“Welcome to a new era of American policing, where cops increasingly see themselves as soldiers occupying enemy territory, often with the help of Uncle Sam’s armory, and where even nonviolent crimes are met with overwhelming force and brutality.”
–One nation under SWAT: How America’s police became an occupying force, Matthew Harwood
Special Weapons & Tactics (SWAT) raids have become increasingly common in America, ballooning from 3,000 in the 1980s to somewhere between 50,000-80,000 per year today. Many of these are raids on suspected non-violent drug offenders. Though rare, teams sometimes raid the wrong house or kill pets/people living within. Sometimes, both happen.
Programs exist that have enabled this rise in SWAT and paramilitary tactics in policing. The Department of Defense’s 1033 program allows departments to obtain surplus or outdated military gear for no cost. The 1122 program allows police departments to purchase cutting edge, new equipment. These programs, combined with the rapid production of new technology in support of post-9/11 conflict (and therefore obsolescence of a great deal of military tech), have allowed police departments to cheaply support SWAT teams and tactics. There are no set national standards for training received by those using this equipment; anecdotally, it does not appear most departments’ training is adequate.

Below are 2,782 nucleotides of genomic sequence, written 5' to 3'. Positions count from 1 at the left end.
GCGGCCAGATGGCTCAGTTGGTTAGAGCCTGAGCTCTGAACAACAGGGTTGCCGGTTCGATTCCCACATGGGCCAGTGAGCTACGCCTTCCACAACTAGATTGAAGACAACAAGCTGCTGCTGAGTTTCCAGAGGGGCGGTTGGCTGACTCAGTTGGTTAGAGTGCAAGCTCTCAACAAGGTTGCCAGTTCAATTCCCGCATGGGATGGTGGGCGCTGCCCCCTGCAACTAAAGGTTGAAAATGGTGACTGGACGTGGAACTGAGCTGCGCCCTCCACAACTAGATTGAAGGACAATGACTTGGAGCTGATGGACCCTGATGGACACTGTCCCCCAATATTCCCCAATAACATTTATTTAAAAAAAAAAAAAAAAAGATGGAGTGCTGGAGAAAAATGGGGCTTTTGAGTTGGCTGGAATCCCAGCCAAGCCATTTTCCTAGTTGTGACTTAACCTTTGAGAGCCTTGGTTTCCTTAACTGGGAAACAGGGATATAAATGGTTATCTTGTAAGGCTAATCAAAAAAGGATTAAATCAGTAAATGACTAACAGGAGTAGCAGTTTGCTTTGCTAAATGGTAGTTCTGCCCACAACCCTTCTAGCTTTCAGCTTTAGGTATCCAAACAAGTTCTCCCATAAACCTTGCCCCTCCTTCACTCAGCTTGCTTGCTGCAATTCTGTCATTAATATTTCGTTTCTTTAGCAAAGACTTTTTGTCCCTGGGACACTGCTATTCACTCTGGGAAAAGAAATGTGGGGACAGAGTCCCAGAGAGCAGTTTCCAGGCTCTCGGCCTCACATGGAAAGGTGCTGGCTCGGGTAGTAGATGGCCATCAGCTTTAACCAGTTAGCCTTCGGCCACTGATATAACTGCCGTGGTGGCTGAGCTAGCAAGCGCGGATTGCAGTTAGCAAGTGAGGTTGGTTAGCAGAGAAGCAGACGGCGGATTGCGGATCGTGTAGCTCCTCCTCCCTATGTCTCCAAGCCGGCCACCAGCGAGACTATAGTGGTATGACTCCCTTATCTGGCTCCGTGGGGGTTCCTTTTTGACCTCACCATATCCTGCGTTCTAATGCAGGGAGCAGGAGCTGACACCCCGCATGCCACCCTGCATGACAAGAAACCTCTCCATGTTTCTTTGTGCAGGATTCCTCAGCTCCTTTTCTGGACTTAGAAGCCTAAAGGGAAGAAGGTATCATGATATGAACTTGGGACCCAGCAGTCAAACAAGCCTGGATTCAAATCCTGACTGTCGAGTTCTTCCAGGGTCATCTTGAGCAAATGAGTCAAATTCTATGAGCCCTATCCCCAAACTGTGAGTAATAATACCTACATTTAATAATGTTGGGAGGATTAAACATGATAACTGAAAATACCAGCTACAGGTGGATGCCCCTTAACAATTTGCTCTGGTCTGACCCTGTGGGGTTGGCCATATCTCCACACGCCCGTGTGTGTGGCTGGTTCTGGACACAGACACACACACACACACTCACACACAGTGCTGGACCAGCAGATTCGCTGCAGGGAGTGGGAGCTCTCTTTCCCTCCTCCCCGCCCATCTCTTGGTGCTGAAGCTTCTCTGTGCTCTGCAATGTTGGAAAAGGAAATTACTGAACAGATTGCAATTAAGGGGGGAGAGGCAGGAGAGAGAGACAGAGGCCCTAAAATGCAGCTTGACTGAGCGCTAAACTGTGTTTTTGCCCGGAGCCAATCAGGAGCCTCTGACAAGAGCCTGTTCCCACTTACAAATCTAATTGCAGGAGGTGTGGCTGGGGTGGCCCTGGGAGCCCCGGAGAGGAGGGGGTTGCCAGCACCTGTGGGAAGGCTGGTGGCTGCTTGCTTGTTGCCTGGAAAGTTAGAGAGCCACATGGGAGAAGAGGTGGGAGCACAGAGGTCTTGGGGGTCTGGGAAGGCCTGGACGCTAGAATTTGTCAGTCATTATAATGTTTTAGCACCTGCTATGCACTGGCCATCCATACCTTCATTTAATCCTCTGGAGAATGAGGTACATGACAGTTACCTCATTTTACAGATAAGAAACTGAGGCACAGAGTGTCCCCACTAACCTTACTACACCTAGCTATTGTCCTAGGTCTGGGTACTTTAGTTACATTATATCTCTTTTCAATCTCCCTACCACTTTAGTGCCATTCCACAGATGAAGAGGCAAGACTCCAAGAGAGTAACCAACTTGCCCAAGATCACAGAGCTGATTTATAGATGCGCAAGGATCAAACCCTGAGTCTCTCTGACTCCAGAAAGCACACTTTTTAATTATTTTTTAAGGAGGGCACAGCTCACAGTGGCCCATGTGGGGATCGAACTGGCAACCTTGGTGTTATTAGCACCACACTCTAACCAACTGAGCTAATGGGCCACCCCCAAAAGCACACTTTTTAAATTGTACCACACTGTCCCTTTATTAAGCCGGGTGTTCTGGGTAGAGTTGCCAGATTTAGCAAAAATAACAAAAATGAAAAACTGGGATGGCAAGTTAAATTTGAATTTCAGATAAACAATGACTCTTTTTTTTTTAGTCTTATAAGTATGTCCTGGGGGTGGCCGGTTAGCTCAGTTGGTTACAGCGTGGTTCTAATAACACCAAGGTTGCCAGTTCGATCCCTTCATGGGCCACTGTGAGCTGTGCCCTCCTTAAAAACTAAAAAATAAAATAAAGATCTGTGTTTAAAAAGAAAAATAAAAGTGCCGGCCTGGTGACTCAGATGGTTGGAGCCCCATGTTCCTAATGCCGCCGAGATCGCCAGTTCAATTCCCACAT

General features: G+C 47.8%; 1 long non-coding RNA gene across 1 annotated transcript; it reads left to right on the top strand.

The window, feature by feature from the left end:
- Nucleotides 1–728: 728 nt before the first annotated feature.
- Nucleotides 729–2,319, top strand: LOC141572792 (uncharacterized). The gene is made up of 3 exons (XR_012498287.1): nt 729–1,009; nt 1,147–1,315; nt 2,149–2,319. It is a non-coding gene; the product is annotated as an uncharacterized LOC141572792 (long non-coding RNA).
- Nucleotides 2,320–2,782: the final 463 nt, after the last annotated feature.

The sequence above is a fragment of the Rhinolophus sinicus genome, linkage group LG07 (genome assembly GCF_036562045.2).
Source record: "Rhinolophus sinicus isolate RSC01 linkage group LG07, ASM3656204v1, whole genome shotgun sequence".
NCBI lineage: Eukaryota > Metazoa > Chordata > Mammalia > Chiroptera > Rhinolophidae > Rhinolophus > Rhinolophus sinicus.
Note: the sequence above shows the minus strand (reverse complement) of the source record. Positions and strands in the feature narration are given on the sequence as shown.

One potential avenue for my thesis is a project that traces this gear from Vietnam and the Middle East to US-based police forces – using stories of war to better understand why this equipment’s increasing domestic use is especially troubling.
My project this week is a simple, rough attempt at evoking an emotional response by mashing up media from these different contexts and places. I have overlaid audio of a former soldier speaking about his first firefight in Iraq with helmet video of a SWAT raid in Columbia, Missouri. The video that sourced the audio is not public domain, and is used only for the purposes of a dirty prototype – for my thesis, I will be collecting original stories.
BOTH THE AUDIO AND VIDEO IS GRAPHIC